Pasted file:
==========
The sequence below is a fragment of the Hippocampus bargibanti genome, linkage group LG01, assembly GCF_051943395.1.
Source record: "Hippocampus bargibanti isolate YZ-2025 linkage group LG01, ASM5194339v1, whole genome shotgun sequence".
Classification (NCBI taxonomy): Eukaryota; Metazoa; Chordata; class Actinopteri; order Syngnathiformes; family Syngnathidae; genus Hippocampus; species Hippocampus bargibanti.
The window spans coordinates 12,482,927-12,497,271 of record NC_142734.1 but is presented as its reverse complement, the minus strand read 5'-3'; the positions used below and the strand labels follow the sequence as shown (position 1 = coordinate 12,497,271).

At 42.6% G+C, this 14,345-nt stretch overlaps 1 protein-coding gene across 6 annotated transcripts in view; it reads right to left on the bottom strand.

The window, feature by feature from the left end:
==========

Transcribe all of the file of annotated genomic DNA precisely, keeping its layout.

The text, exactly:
The sequence below is a fragment of the Hippocampus bargibanti genome, linkage group LG01, assembly GCF_051943395.1.
Source record: "Hippocampus bargibanti isolate YZ-2025 linkage group LG01, ASM5194339v1, whole genome shotgun sequence".
Classification (NCBI taxonomy): Eukaryota; Metazoa; Chordata; class Actinopteri; order Syngnathiformes; family Syngnathidae; genus Hippocampus; species Hippocampus bargibanti.
The window spans coordinates 12,482,927-12,497,271 of record NC_142734.1 but is presented as its reverse complement, the minus strand read 5'-3'; the positions used below and the strand labels follow the sequence as shown (position 1 = coordinate 12,497,271).

At 42.6% G+C, this 14,345-nt stretch overlaps 1 protein-coding gene across 6 annotated transcripts in view; it reads right to left on the bottom strand.

The window, feature by feature from the left end: